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CEP/STICERD Applications Seminars

Is Air Pollution Regulation Too Stringent?

Joseph Shapiro (Berkeley)

Monday 18 May 2020 16:00 - 17:30

Many of our seminars and public events this year will continue as in person or as hybrid (online and in person) events. Please check our website listings and Twitter feed @STICERD_LSE for updates.

Unless otherwise specified, in-person seminars are open to the public.

Those unable to join the seminars in-person are welcome to participate via zoom if the event is hybrid.

About this event

This paper describes a new approach to measuring the costs of environmental regulation, which we use to study the efficiency of the U.S. Clean Air Act. We exploit regulations that force new or expanding plants to pay incumbents in the same or neighboring counties to reduce their pollution emissions. These “offset” regulations create hundreds of decentralized local markets for pollution. We use transaction-level data on numerous bilateral pollution offset contracts over the last 30 years to compare these marginal compliance costs against leading estimates of the marginal benefits of pollution reductions. While economic efficiency requires equating the marginal compliance costs and the marginal social benefits of pollution reductions, we find substantial heterogeneity in benefit-cost ratios that we analyze in detail. Regulation has rapidly become more stringent, as mean marginal compliance costs increase in real terms by 5 to 6 percent annually. Guided by these estimates, we carefully discuss policy reforms that could increase social welfare.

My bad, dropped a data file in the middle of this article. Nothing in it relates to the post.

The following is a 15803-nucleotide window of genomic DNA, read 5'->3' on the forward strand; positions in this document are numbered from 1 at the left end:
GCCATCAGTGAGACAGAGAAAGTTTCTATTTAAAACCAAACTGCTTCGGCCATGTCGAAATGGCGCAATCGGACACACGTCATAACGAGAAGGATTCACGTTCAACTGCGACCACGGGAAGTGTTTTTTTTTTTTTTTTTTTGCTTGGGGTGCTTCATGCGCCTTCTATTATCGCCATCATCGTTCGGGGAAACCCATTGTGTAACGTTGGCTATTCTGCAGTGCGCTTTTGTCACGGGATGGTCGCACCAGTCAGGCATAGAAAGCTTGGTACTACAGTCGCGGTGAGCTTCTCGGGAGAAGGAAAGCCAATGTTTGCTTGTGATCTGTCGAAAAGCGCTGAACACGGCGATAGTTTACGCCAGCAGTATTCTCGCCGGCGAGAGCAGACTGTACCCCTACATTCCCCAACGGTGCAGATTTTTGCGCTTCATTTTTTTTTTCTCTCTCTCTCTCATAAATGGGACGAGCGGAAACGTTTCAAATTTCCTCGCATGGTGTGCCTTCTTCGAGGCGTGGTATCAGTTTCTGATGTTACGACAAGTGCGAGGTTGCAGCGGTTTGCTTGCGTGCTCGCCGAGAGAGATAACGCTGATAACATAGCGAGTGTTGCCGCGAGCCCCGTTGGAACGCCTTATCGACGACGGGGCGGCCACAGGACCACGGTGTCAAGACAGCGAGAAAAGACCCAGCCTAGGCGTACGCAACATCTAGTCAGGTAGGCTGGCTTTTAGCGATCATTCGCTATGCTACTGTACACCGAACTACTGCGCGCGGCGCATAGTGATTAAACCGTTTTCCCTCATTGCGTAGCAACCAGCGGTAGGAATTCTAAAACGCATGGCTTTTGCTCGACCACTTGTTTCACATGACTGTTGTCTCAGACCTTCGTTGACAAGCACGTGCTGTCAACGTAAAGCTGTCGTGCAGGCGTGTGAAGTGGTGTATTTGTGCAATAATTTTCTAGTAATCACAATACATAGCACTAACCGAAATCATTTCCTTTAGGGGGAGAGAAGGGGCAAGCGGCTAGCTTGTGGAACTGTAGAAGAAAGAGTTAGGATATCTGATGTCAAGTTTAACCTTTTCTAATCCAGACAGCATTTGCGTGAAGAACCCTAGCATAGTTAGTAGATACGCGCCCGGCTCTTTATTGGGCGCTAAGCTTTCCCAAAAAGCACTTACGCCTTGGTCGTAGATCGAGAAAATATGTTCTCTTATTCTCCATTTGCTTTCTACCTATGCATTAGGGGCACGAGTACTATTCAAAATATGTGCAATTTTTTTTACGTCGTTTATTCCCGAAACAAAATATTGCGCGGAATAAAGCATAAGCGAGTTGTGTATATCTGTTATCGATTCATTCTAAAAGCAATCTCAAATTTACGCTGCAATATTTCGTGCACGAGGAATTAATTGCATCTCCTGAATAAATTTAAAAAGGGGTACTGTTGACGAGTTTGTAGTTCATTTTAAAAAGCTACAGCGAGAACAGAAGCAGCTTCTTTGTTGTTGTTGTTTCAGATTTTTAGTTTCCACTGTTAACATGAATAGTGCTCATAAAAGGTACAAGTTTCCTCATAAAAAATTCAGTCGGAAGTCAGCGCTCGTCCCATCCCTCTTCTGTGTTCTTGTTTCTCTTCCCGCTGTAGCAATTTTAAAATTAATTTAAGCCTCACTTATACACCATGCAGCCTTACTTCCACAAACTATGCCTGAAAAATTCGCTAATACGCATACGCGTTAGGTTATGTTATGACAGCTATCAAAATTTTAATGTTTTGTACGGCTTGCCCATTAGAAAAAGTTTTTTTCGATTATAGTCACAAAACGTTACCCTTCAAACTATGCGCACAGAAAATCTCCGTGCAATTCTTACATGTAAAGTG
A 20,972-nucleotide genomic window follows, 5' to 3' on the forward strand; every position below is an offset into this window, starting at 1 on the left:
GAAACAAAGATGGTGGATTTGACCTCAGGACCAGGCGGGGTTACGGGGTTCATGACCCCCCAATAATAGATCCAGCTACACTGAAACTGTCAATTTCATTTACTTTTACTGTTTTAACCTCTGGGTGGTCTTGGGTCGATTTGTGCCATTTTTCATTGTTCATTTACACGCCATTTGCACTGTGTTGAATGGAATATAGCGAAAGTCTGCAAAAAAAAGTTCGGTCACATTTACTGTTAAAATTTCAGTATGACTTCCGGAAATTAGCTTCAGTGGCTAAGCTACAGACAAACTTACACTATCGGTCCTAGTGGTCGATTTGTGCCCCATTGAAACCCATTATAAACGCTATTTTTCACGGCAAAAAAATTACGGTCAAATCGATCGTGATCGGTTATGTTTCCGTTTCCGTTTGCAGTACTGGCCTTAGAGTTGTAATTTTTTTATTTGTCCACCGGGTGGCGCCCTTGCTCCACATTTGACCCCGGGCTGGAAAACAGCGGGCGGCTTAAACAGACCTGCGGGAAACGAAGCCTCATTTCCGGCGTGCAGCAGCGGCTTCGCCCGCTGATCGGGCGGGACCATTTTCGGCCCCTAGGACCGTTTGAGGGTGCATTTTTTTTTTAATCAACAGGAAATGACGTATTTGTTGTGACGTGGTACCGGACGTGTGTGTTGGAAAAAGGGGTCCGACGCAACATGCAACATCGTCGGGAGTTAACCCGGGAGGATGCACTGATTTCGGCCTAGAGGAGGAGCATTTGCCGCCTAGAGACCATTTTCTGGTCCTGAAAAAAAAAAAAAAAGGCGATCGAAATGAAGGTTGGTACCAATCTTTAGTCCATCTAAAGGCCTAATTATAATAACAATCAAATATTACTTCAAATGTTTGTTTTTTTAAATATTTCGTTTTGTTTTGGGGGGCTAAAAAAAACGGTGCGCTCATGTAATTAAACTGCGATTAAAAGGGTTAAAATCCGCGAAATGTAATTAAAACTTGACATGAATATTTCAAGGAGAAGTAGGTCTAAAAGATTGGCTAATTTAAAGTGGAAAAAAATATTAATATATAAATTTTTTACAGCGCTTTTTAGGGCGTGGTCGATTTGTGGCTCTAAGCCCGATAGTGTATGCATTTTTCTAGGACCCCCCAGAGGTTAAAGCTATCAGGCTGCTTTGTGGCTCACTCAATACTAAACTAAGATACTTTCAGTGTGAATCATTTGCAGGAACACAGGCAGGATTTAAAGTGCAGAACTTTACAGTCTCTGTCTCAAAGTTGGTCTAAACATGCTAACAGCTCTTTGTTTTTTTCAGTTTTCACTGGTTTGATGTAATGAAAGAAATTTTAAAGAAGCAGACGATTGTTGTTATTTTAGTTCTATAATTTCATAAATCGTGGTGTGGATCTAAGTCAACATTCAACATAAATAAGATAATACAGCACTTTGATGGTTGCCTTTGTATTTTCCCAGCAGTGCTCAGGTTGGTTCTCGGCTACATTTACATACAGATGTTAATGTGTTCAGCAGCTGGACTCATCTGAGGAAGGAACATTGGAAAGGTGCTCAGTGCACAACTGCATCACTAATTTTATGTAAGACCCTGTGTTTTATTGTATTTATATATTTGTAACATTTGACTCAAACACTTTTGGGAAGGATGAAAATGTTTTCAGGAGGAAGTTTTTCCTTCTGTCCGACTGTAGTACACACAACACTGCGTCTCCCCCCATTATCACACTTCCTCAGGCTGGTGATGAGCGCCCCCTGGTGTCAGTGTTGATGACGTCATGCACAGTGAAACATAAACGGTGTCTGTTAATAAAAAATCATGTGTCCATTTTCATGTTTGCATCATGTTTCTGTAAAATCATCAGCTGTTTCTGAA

Applications (Applied Micro) Seminars are held on Mondays in term time at 12:00-13:30 in 3.05 in person.

Seminar organiser: Jörn-Steffen Pischke

For further information please contact Lubala Chibwe, either by email:

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